This experience reminds me that we never know how God will use the lives of people around us. Sometimes we act as though it’s our job to dispense career advice, or life coaching. Some of us may possess a gift of wisdom to speak guidance into the lives of others. However, most of us have the simple task of pointing others to Christ and letting Him guide their lives.
Are there people around you that make a point of encouraging in their walk with God? You never know what God will do with those seeds.
Lawson Road Church of Christ has traditionally begun the year with a prayer service on the first Sunday; We did this again in 2009. Our theme for the day was our theme for the year, “You Are God’s Building.”
Because we had quite a few different readings and prayers I thought I would list them here so people can review them and consider how the various passages link the theme with our lives.
1. Christ is our Foundation (1 Cor. 3:11)
- The name “Church of Christ” means, “the church that belongs to Christ”. In 1 Cor 6:20 & 7:23 Paul writes “You have been bought with a price.” In each passage the application is different but the underlying message is consistent. Galatians 2:20 puts it this way, “I have been crucified with Christ and I no longer live, but Christ lives in me.“
2. Unity within Diversity (1 Cor. 3:17 “You together are [God’s] temple.”)
- To better illustrate this idea we read 1 Cor. 12:12-20 which uses the image of the body to demonstrate that “there are many parts, but one body.” (v20). Earlier 12:4-6 contains a trinitarian statement: many gifts – but one Spirit; many ways to serve – but one Lord; many ways God works in us – but one God. [my paraphrase] It’s not much of a leap to think of the church as one building with many different components. Let’s never confuse unity with uniformity.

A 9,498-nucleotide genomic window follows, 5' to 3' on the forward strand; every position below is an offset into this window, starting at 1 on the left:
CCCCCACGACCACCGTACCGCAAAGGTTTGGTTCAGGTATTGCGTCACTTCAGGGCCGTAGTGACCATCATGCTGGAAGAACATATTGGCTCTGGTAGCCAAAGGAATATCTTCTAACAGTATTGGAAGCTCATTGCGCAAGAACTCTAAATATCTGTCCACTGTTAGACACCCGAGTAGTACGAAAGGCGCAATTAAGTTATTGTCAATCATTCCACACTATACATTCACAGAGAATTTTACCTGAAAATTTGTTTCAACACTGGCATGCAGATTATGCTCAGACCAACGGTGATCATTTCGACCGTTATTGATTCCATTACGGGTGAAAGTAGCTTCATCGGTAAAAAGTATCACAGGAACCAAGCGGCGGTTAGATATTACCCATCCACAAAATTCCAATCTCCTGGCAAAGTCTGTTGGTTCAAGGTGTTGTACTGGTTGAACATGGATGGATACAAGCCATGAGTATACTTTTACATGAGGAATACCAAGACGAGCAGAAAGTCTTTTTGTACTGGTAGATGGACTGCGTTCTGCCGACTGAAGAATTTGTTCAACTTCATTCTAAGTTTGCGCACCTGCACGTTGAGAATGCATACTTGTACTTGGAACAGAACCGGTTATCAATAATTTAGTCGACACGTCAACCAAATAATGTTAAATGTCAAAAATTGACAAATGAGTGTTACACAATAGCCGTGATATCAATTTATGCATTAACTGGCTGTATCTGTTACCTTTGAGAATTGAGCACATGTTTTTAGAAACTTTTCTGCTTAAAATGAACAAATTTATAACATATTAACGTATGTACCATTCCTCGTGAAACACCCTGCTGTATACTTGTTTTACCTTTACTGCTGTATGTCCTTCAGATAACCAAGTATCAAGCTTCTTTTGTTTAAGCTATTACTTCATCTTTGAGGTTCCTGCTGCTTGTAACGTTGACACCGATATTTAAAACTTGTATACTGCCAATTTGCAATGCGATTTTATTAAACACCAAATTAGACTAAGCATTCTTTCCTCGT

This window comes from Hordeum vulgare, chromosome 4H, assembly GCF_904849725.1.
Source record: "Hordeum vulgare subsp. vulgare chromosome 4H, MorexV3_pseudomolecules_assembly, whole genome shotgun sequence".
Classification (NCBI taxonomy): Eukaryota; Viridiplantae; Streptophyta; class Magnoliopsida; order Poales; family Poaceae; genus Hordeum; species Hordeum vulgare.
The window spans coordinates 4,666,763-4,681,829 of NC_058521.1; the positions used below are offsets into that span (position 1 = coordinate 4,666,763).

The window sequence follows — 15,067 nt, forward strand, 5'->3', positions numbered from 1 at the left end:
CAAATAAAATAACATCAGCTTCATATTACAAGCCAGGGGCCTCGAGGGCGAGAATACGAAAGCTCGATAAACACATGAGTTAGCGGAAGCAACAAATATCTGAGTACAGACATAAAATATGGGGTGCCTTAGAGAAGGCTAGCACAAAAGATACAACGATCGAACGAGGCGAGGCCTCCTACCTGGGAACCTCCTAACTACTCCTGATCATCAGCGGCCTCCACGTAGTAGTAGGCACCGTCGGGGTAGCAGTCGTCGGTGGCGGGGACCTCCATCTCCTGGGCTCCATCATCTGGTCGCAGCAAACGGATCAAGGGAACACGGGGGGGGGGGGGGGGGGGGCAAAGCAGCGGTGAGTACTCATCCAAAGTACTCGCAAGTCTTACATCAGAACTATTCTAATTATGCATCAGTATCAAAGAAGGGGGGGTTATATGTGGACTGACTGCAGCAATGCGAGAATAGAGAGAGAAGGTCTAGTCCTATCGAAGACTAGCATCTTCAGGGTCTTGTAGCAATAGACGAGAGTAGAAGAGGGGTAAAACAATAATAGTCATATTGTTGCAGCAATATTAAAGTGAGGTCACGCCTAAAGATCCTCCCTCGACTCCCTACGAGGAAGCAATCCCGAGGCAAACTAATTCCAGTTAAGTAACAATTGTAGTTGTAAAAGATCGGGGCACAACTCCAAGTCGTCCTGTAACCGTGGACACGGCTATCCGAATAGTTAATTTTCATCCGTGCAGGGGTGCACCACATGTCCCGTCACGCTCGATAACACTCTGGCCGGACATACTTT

3. Hope and Confidence (Heb. 3:1-6)
- Verse 6 particularly makes this point. As long as we are God’s house, we have confidence and hope. Let’s make this a goal.
4. Encourage One Another (Heb. 3:13)
- There’s no direct “building” motif here, but given it’s proximity to 3:1-6 I believe there’s a connection. Verse 6 begins with “We are his house, if indeed we hold firmly…” While v13 concludes with “…so that none of you may be hardened by sin’s deceitfulness.” What’s the connection? How can we hold firmly and not be hardened by sin? In part, the answer is to “…encourage one another daily…”.
5. Endure (Ephesians 2:19-22)
- I could also have used Heb. 3:14 to emphasise the need for God’s building (people) to hae endurance, “For if we are faithful to the end, … we will share in all that belongs to Christ.” But we couldn’t really read Heb. 3 that many times in one service. So in Ephesians we see this idea in v20 “Together, we are his house, built on the foundation of the apostles and the prophets. And the cornerstone is Christ Jesus himself.” God’s building has longevity and endurance throughout generations, but there’s also a need for endurance on our part to continue this legacy. How committed are we to God’s building, His church?
I’m also still looking for others to share how this theme connects with you. Or let me know if you’re having a hard time relating it to your life.